Britain’s Changing Position in Global Trade: As the UK chases growth, it must answer calls from business to improve international trade

Image of FH International Trade Reports

Earlier this month, the UK Chancellor of the Exchequer Jeremy Hunt announced his Spring Budget, with an ambition to get people into employment and boost economic growth. But despite being a perfect vehicle for both objectives, trade received few mentions. 

For several years, the UK Government has asserted that Brexit, channelled through new free trade agreements, would boost trade. At the least, the market would naturally rebalance; trade lost with the UK’s closest partners in the EU would be replaced by trade with Canada, South Korea, Japan, Australia and other countries with which new FTAs have been struck. 

But FleishmanHillard’s new research, Britain’s Changing Position in Global Trade, paints a different picture on priorities for trade. It also reinforces the connection between trade issues and a company’s reputation, which we see across B2B and B2C customers and partners. 

According to 201 senior business leaders in the UK surveyed by TRUE Global Intelligence, FleishmanHillard’s in-house research and analytics practice, post-Brexit disruption was most identified as having an impact on trade (62%), higher than any other factor including Covid disruption (54%). Meanwhile, only 27% of respondents noted protectionism limiting market access as the most significant impact on their trade operations. So much for the power of FTAs.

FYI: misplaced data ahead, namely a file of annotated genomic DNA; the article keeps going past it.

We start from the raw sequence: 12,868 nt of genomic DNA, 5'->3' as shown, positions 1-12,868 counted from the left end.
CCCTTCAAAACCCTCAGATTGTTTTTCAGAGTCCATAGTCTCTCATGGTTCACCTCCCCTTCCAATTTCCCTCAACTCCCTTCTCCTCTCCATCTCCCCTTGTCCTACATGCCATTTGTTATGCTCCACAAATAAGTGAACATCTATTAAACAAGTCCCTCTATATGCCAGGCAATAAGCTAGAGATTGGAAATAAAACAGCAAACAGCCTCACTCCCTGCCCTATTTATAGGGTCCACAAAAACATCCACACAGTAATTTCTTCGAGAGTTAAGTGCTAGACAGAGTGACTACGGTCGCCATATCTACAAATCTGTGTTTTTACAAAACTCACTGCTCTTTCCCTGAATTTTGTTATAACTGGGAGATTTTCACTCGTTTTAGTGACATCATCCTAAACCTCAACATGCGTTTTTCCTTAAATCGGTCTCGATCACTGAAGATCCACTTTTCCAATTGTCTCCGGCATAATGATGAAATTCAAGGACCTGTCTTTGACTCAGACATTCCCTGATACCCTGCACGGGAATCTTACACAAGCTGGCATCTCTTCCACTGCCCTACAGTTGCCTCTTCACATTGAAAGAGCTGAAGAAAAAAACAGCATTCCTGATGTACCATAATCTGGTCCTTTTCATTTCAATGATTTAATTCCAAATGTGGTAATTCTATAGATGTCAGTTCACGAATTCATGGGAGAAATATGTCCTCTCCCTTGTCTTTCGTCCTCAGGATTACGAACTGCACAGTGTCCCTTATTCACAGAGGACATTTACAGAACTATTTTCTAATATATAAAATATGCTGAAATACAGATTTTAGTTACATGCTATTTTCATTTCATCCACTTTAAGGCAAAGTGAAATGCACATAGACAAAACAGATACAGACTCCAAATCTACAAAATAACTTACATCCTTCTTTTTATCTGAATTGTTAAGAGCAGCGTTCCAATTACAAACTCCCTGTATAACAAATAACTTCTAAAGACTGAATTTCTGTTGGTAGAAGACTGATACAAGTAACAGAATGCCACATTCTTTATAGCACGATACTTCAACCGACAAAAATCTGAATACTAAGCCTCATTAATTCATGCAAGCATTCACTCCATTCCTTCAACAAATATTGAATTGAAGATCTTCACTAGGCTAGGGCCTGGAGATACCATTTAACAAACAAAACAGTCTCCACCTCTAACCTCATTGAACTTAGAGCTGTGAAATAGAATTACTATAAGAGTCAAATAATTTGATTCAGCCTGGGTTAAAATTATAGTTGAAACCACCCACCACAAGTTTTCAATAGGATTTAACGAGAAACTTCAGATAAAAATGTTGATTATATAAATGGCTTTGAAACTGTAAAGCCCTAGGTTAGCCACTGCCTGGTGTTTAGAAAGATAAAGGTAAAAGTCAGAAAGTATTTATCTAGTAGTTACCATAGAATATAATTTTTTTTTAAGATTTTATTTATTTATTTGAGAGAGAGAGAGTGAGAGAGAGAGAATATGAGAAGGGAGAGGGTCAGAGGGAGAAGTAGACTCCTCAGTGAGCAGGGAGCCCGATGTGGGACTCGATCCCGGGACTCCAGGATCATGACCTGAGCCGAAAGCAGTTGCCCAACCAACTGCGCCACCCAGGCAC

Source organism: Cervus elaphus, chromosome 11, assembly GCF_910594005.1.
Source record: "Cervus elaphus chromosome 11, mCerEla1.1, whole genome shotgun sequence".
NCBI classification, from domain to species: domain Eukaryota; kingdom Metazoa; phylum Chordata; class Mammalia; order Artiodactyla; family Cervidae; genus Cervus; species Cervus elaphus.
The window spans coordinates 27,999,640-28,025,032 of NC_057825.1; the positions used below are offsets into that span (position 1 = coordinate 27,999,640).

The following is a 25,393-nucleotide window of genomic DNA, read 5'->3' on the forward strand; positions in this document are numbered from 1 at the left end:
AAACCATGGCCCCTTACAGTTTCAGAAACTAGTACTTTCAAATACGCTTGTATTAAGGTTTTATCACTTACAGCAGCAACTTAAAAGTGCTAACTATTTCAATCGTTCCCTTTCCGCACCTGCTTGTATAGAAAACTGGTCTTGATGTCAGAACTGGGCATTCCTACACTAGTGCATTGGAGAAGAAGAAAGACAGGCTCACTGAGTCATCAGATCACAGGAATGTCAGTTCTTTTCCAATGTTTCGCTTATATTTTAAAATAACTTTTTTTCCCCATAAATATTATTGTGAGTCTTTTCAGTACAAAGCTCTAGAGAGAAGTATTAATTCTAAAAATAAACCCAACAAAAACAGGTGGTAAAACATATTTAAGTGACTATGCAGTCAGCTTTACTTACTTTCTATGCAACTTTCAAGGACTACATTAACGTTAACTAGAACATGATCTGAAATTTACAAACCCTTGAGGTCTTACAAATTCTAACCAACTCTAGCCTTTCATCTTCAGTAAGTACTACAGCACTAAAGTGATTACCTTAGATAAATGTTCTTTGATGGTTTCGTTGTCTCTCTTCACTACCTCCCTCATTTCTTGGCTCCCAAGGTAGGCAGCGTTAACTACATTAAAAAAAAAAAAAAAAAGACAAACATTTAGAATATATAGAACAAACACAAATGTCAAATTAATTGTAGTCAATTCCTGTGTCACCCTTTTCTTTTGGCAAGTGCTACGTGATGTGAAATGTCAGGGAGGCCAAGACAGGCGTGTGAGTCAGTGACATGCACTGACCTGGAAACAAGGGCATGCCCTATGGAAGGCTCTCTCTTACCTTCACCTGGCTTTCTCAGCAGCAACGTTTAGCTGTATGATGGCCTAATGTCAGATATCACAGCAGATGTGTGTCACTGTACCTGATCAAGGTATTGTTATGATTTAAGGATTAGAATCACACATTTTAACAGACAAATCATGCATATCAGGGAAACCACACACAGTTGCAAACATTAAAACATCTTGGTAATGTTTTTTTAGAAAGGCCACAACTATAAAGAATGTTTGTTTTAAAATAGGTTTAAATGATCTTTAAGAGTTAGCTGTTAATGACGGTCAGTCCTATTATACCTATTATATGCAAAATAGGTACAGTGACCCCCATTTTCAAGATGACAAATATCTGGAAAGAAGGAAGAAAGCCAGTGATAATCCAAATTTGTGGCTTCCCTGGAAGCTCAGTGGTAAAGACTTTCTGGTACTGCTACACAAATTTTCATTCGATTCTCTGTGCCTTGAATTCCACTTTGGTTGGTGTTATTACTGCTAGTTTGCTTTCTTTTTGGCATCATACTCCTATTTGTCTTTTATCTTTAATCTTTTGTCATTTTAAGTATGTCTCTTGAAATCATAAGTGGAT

The European Union was clearly singled out as the most important trade market for UK businesses, ranked first by 63% of respondents. The United States, the target of the UK government’s most desired but as yet unattainable FTA, came in a distant second with 17%. With 57% of businesses saying trade with the EU is harder than a year ago, and two-fifths reporting a decline in export volumes overall, this is cause for concern. 

The findings align with broader trends reshaping the business landscape. Trade is increasingly becoming more regionalised, moving away from the globalisation model that was so strained through the COVID-19 pandemic. This shift is driving discussions about reshoring or near-shoring of supply chains and could account for UK businesses reporting the closest geographic neighbours, the EU, are their priority trading markets. It suggests the “gravity model” of trade being driven by proximity was right all along.  

Given UK businesses continue to report border delays and supply chain issues as hampering their ability to trade with the EU and the rest of the world, it also adds pressure and urgency to the calls for the Government to take stock and address these critical blockages.   

This research also sends an important message to communications, corporate affairs and public affairs leaders. With 73% of business leaders recognising the strong correlation between international trade issues, business performance and reputation, companies need to more closely connect trade with reputation management. That includes managing the potential risks from disruption and potentially being more proactive in addressing them, both to re-assure customers and consumers, and to argue for the right policy and regulatory solutions to solve them. 

As the Government continues its pursuit of growth, it must acknowledge the trade-shaped elephant in the room, and work to create closer economic ties with partners in the EU that will benefit business. The Windsor Framework can be a smart, modest step in the right direction. Securing agreement to join CPTPP, bringing the UK into a trade bloc with 11 Asia-Pacific region countries, is another useful step. But to address the problems facing a bruised and volatile UK economy, it is time for giant leaps on trade, most notably with our neighbours in the EU. 

Michael Hartt, Senior Partner and Head of International Affairs 

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